A perennially strong dollar enables our government to borrow/print/spend lavishly on us without causing inflation. Its generous safety nets, used by a majority of us, include social security, food stamps, unemployment, and Medicare/Medicaid. Federal funds support the rising number of non-workers replaced by automation/outsourcing. Other nations make cheap products for us (washers/dryers, disposable diapers, digital assistants, etc) that make life easy here. Just a few clicks on a computer and it’s at our door. Immigrants clean and maintain many Americans’ properties for them. It’s a short trip to a cheap fast food restaurant, or to a supermarket always stocked with many foods like TV dinners you pop in a microwave. Our modern farms reliably and efficiently produce plenty of food. Never before was there a place where so many had so much. People elsewhere still struggle to survive from childhood on, toiling all day in factories, living in hovels, and fending for themselves with shortages, violence, and chaos.
Could this overall ease itself be the reason? When people struggle all day to stay alive, this is all they can afford to think about. There is no time/luxury to ponder their lives and what is wrong in them — their disappointments and failures, whether they feel fulfilled or regretful, dissatisfied with their relationships or their job, annoyed by their kids, or fearful about getting old and dying someday. They likely don’t have the time/luxury to evaluate their emotional state — to dwell on the fact that they experience painful emotional or physical sensations. More free time also means one can afford to try psych/pain ‘meds’ even if they impair functioning. All this explains Valium’s popularity with 1960s middle class housewives: as they became less busy due to modern conveniences, they found that “the pursuit of happiness is such a bore.”4 Maybe it’s human nature to take things for granted, to never be content, and always struggle with tensions, whether from risks to survival or from dissatisfaction with aspects of one’s life (if survival is secure).
But something else is going on in the last 30 years. Many people seem less tolerant of distress, and are demanding that doctors relieve it for them. Maybe our society (the aid/protection given by our government, our corporations’ life-easing inventions, and our advanced healthcare’s curing of real illness) took such good, quick care of all their needs and wants that they now unrealistically expect it to also take care of all their painful sensations. Maybe they became so used to depending on these authorities’ products and services that they’ve forgotten how to adaptively rely on themselves. Maybe they’ve successively handed over personal responsibility/volition in most life areas to the government, technology/automation, immigrant workers, and workers abroad, and are now handing over the last remaining area, by hiring MDs to manage their thoughts and feelings (and their children’s behavior) for them. By process of elimination, this is the best way to answer the riddles I earlier posed.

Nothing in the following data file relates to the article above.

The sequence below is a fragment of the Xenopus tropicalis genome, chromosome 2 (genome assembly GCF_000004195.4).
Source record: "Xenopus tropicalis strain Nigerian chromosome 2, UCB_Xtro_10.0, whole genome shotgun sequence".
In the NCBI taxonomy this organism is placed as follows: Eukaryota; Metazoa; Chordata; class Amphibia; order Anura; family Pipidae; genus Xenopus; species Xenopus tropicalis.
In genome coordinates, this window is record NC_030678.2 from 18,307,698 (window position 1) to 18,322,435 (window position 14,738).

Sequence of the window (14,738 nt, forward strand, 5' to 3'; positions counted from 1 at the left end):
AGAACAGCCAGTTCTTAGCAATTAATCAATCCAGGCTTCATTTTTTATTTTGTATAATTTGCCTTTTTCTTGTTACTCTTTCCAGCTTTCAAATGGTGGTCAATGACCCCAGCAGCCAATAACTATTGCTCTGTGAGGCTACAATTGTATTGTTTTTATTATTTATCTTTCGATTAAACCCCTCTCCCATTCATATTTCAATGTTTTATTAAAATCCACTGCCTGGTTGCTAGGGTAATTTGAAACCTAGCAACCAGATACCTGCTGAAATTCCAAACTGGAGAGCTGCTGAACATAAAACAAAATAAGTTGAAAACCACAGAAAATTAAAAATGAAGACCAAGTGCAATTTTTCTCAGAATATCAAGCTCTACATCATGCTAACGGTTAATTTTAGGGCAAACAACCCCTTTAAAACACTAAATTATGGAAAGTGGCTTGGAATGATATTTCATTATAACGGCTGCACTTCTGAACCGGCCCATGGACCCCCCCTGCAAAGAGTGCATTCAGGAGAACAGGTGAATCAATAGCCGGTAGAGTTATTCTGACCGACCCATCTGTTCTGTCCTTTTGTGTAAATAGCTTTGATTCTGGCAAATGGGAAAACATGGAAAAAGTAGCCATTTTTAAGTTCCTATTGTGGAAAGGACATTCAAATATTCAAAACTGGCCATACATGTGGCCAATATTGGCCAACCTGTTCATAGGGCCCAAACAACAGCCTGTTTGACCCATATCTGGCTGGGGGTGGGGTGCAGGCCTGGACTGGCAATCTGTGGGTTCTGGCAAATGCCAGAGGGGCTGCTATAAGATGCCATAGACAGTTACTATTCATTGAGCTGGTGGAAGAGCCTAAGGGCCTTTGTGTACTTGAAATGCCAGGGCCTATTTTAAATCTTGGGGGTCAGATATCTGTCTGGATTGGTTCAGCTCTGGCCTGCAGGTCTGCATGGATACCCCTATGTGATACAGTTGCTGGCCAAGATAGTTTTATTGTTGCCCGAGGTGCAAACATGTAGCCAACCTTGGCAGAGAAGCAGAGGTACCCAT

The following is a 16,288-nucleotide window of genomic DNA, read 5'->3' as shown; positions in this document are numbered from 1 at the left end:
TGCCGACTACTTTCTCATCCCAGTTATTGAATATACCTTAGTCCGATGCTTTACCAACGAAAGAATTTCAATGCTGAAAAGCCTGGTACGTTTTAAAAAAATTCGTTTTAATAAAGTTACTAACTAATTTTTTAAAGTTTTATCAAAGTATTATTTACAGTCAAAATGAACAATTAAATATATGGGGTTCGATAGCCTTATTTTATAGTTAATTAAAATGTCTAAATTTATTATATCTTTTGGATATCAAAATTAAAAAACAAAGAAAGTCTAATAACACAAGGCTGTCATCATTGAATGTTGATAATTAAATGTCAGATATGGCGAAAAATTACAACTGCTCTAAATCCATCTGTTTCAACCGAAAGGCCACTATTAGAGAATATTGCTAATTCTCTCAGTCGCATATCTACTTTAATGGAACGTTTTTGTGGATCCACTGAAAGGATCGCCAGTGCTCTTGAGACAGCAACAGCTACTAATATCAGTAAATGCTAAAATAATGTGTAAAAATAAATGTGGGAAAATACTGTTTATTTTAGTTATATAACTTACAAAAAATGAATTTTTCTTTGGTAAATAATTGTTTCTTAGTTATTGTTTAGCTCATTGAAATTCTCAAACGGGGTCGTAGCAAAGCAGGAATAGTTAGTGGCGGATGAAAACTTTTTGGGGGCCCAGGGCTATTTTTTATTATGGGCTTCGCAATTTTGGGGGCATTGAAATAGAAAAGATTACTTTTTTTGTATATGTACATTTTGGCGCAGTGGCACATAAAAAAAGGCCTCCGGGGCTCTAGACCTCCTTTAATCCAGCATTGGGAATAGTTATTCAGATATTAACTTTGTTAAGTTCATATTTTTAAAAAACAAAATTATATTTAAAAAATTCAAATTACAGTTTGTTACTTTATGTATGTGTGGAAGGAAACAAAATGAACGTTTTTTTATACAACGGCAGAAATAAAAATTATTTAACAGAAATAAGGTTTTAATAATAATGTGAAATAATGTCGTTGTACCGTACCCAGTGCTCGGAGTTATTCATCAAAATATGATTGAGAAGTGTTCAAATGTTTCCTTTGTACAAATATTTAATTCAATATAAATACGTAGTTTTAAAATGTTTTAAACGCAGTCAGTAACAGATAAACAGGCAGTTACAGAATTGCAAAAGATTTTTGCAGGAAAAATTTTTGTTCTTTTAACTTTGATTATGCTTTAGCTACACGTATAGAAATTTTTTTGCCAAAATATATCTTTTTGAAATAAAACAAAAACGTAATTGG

I don’t excuse MDs for fabricating diseases to justify being greedy drug dealers. But if the above is true, then aren’t they giving purely voluntary clients exactly what they went there for? A diagnosis of an involuntary illness and medicine for it, allowing them to relinquish responsibility for coping with their troubles, which is now their doctor’s job. They had to know they’d be given a label and a drug to go with it, since that’s what doctors do. I believe that ignoring this crucial puzzle piece is hindering our fight. Psychiatry feeds off people surrendering their free will and abdicating their personal responsibility; it’s time to starve it to death.
- News Release: Employer-Reported Workplace Injuries and Illnesses – 2017, Bureau of Labor Statistics, U.S. Department of Labor, Nov 8, 2018. ↩
- Kirsch, I. The Emperor’s New Drugs: Exploding the Antidepressant Myth, Basic Books, NY 2010. ↩
- Kermen, R, et al. “Family Physicians Believe the Placebo Effect is Therapeutic but Often Use Real Drugs as Placebos,” Family Medicine, 2010,42(9)636-42. ↩
- Jagger, M, Richards, K. “Mother’s Little Helper” Rolling Stones, Aftermath, 1966. ↩
Mad in America hosts blogs by a diverse group of writers. These posts are designed to serve as a public forum for a discussion—broadly speaking—of psychiatry and its treatments. The opinions expressed are the writers’ own.